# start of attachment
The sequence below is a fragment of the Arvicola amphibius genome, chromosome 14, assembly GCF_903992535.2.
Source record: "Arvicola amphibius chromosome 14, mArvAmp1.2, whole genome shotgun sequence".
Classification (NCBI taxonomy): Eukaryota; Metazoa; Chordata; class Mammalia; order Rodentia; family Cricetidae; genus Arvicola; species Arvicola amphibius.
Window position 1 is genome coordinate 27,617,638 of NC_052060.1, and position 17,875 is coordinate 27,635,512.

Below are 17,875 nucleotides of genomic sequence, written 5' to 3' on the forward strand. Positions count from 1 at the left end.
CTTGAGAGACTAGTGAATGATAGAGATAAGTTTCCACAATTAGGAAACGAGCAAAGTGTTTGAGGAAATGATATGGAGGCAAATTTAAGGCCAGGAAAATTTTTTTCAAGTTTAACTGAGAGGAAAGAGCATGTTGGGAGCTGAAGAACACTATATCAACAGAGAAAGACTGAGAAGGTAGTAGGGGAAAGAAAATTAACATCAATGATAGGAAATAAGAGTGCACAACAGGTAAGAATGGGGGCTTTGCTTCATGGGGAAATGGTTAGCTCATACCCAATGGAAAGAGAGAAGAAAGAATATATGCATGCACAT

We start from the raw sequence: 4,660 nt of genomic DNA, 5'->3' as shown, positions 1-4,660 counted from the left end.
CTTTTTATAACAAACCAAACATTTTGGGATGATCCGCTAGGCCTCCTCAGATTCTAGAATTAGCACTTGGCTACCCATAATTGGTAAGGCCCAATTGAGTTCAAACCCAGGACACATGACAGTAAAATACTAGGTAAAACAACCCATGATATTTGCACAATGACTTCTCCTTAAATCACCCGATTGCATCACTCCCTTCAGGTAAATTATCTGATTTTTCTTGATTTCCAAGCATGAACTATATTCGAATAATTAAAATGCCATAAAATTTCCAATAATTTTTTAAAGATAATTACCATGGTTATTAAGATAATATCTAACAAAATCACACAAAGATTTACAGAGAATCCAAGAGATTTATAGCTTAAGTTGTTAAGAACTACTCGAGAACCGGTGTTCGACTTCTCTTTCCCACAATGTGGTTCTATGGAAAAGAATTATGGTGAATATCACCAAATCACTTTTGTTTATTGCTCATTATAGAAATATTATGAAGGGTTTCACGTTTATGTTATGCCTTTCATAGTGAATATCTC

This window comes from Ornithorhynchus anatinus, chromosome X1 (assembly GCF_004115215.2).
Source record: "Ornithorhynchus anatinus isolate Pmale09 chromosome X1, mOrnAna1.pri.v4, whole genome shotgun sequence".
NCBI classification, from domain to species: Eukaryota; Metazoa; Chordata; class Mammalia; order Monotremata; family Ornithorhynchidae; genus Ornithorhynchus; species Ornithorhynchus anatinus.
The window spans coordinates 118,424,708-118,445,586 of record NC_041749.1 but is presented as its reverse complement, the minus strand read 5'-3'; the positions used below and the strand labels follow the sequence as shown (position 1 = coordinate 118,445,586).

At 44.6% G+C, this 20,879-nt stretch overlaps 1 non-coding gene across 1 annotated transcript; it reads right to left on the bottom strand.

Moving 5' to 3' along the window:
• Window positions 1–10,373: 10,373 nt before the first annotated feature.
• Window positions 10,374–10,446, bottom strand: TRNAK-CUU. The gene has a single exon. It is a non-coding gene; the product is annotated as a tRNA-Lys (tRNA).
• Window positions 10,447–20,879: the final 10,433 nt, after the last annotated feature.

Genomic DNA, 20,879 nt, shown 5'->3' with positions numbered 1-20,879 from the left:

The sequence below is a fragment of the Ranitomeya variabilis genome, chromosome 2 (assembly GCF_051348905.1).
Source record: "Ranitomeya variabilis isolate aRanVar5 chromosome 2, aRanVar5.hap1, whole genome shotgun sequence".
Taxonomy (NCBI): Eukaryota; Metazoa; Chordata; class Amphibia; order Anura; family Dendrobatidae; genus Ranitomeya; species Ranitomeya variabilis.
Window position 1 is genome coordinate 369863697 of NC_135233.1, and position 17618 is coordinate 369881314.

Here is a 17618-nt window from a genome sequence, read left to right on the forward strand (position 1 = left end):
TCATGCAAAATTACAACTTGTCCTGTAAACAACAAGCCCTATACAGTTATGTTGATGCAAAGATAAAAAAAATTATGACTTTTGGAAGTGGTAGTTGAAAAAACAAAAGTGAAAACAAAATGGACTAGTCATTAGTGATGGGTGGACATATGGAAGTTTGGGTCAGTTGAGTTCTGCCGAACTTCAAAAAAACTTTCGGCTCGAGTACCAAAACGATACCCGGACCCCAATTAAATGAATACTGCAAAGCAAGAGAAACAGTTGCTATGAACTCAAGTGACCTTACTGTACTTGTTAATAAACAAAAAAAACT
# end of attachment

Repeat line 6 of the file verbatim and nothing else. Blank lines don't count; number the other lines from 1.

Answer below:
CTTGAGAGACTAGTGAATGATAGAGATAAGTTTCCACAATTAGGAAACGAGCAAAGTGTTTGAGGAAATGATATGGAGGCAAATTTAAGGCCAGGAAAATTTTTTTCAAGTTTAACTGAGAGGAAAGAGCATGTTGGGAGCTGAAGAACACTATATCAACAGAGAAAGACTGAGAAGGTAGTAGGGGAAAGAAAATTAACATCAATGATAGGAAATAAGAGTGCACAACAGGTAAGAATGGGGGCTTTGCTTCATGGGGAAATGGTTAGCTCATACCCAATGGAAAGAGAGAAGAAAGAATATATGCATGCACAT